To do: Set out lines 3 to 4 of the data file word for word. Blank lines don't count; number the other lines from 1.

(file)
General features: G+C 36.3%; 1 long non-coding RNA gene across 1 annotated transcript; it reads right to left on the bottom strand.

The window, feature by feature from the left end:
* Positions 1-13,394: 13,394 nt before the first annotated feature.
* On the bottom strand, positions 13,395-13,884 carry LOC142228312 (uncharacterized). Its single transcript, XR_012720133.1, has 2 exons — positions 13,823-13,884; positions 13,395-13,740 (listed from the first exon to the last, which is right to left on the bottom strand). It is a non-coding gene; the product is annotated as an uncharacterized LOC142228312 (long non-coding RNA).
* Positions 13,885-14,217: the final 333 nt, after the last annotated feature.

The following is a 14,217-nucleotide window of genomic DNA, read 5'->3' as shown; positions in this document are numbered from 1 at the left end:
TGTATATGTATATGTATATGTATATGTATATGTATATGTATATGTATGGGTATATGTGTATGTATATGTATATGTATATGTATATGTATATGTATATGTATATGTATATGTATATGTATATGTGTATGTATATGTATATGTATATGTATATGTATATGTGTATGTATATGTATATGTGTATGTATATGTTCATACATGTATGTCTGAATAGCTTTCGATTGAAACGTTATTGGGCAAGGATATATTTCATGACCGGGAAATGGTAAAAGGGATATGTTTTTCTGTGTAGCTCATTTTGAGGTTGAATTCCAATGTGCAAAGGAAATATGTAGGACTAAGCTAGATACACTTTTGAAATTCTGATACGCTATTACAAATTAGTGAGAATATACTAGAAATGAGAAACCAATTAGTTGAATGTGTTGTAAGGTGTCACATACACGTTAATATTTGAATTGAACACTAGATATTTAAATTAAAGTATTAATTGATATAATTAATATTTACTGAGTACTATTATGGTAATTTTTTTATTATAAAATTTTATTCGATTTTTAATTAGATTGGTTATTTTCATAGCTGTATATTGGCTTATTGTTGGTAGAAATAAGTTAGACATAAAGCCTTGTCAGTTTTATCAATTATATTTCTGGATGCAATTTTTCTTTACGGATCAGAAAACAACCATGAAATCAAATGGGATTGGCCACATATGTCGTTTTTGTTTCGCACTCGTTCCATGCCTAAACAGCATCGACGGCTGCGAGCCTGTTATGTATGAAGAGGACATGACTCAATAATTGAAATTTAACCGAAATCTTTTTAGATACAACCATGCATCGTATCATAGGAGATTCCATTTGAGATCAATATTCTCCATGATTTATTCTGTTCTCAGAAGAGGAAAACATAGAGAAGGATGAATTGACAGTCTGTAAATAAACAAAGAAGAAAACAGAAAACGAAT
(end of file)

* Positions 1-13,394: 13,394 nt before the first annotated feature.
* On the bottom strand, positions 13,395-13,884 carry LOC142228312 (uncharacterized). Its single transcript, XR_012720133.1, has 2 exons — positions 13,823-13,884; positions 13,395-13,740 (listed from the first exon to the last, which is right to left on the bottom strand). It is a non-coding gene; the product is annotated as an uncharacterized LOC142228312 (long non-coding RNA).